It will be the 76th edition of the Cannes Film Festival from May 16-27; Indian jury presence for sidebar programme…
INDIA’s most successful film director Anurag Kashyap – in terms of the numbers films he has screened at the Cannes Film Festival – returns for the latest edition.
Not too much is known about the prolific Anurag Kashyap’s latest film, ‘Kennedy’ to hit Cannes.
At the moment, we know the film features actors Rahul Bhatt (who appeared in another Cannes film, ‘Ugly’ in 2013) and former adult film star Canadian-born Indian origin, Sunny Leone.
The film also reportedly features music by Alokananda, daughter of the late great Bengali filmmaker, Buddhadeb Dasgupta.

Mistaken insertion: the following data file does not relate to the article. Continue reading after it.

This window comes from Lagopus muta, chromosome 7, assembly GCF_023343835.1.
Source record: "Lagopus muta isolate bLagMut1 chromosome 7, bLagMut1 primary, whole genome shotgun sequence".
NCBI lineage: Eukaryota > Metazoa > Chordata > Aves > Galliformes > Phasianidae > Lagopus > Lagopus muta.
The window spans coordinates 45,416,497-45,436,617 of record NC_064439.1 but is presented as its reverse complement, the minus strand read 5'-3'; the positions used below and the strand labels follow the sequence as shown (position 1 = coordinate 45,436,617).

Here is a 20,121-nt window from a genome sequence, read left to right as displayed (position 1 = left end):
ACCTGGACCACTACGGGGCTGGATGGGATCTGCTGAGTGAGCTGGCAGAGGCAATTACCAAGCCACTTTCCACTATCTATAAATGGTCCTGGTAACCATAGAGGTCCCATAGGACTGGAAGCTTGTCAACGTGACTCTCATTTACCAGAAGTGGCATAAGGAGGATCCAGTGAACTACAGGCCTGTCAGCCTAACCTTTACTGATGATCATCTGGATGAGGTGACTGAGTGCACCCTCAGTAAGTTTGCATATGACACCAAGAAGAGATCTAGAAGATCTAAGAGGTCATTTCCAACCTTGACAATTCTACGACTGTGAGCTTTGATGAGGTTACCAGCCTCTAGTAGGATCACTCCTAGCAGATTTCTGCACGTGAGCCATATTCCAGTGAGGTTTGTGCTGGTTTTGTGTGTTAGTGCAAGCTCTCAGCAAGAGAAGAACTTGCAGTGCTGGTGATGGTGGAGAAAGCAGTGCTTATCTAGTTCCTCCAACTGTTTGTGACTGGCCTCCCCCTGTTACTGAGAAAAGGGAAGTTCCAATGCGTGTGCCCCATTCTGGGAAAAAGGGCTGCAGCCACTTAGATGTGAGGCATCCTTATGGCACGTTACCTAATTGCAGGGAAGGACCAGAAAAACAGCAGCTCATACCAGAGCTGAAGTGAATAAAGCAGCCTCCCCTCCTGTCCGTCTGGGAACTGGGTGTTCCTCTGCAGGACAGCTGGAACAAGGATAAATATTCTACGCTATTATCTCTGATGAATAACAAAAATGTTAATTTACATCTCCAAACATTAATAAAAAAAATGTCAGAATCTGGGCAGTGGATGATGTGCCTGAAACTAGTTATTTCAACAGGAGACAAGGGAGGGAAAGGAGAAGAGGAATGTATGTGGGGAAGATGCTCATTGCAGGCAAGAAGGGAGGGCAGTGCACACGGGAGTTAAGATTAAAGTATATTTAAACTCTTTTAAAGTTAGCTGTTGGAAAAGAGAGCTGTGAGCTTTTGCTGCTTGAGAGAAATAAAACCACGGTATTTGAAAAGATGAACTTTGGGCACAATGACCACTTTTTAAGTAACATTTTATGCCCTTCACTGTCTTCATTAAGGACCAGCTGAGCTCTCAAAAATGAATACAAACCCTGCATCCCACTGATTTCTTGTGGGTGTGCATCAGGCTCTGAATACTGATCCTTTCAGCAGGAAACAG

She originally wrote the French sounding music for a chase scene in one of her father’s films but it didn’t work and has now been re-purposed for Kashyap’s ‘Kennedy’.
Kayshap told www.asianculturevulture.com in Cannes 2016 that he had had 10 films he has either produced or directed, screened at the Cannes Film Festival. (See this interview – https://youtu.be/v6vBCfGHs50)
Among his previous films at Cannes include ‘Gangs of Wasseypur’ (I&II); ‘Udaan’, ‘The Lunchbox’; ‘Bombay Talkies’; ‘Ugly’; ‘Masaan’; ‘Raman Raghav’.
Some films will be added in the coming days to this selection but the main programme was announced by Cannes Film Festival director Thierry Frémaux, alongside new Cannes Film Festival President Iris Knobloch this morning (10am BST) in Paris.
Other notable Cannes selections include:
🎥 A film from Mongolia – Zoljargal Purevdash’s ‘If Only I Could Hibernate’